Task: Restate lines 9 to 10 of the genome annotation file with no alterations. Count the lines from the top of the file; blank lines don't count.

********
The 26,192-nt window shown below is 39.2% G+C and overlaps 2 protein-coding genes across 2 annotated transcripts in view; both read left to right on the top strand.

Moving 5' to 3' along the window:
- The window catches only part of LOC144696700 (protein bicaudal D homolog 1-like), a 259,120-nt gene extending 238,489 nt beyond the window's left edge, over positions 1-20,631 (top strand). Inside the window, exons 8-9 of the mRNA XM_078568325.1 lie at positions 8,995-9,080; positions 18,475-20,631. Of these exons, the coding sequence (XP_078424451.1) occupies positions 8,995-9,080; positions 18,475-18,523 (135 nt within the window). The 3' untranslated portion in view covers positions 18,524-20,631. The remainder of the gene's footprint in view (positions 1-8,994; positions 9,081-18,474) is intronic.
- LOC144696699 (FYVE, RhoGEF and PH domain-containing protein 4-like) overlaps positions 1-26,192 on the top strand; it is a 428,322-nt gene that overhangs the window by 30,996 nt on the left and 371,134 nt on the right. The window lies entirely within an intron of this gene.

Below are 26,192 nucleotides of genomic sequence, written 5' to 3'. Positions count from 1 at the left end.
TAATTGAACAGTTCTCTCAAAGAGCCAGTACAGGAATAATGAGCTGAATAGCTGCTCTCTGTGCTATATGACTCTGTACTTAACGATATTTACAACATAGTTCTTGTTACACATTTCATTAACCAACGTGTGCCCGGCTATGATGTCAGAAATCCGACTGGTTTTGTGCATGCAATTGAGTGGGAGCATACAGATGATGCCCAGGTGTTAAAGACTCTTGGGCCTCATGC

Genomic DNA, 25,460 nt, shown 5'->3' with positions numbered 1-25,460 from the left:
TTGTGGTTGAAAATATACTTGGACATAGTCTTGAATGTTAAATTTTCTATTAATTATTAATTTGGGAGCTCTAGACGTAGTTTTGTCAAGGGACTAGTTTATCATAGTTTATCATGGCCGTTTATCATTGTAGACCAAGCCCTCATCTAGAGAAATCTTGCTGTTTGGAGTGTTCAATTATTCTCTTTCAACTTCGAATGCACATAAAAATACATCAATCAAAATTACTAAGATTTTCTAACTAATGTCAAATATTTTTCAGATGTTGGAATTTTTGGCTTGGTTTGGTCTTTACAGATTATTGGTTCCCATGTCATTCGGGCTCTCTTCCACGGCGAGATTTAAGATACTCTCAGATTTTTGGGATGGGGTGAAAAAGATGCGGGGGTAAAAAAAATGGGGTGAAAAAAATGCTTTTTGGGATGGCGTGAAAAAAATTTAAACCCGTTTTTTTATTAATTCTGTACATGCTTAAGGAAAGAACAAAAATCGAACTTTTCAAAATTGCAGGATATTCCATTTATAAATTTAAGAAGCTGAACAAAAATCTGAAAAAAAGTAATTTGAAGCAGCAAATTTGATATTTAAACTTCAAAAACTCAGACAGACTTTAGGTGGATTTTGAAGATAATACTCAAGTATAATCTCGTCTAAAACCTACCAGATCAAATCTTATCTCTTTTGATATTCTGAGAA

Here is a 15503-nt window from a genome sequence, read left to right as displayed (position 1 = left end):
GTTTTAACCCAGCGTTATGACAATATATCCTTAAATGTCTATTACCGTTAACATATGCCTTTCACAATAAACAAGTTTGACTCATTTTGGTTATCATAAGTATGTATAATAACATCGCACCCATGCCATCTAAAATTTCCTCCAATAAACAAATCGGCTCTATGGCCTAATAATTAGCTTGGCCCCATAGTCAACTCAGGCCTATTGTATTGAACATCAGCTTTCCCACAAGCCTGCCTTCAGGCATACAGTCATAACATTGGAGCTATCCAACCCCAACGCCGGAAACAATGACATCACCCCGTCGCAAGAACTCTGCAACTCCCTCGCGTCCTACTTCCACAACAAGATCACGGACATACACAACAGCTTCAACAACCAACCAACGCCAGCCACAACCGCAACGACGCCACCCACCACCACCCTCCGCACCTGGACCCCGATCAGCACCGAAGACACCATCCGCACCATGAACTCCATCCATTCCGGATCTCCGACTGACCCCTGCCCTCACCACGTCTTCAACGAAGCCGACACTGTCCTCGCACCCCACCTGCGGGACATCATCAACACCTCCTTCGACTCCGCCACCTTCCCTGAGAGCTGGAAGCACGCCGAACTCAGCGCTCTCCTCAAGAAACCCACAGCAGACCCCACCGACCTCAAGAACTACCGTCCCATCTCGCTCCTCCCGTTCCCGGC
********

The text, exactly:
Here is a 15503-nt window from a genome sequence, read left to right as displayed (position 1 = left end):
GTTTTAACCCAGCGTTATGACAATATATCCTTAAATGTCTATTACCGTTAACATATGCCTTTCACAATAAACAAGTTTGACTCATTTTGGTTATCATAAGTATGTATAATAACATCGCACCCATGCCATCTAAAATTTCCTCCAATAAACAAATCGGCTCTATGGCCTAATAATTAGCTTGGCCCCATAGTCAACTCAGGCCTATTGTATTGAACATCAGCTTTCCCACAAGCCTGCCTTCAGGCATACAGTCATAACATTGGAGCTATCCAACCCCAACGCCGGAAACAATGACATCACCCCGTCGCAAGAACTCTGCAACTCCCTCGCGTCCTACTTCCACAACAAGATCACGGACATACACAACAGCTTCAACAACCAACCAACGCCAGCCACAACCGCAACGACGCCACCCACCACCACCCTCCGCACCTGGACCCCGATCAGCACCGAAGACACCATCCGCACCATGAACTCCATCCATTCCGGATCTCCGACTGACCCCTGCCCTCACCACGTCTTCAACGAAGCCGACACTGTCCTCGCACCCCACCTGCGGGACATCATCAACACCTCCTTCGACTCCGCCACCTTCCCTGAGAGCTGGAAGCACGCCGAACTCAGCGCTCTCCTCAAGAAACCCACAGCAGACCCCACCGACCTCAAGAACTACCGTCCCATCTCGCTCCTCCCGTTCCCGGC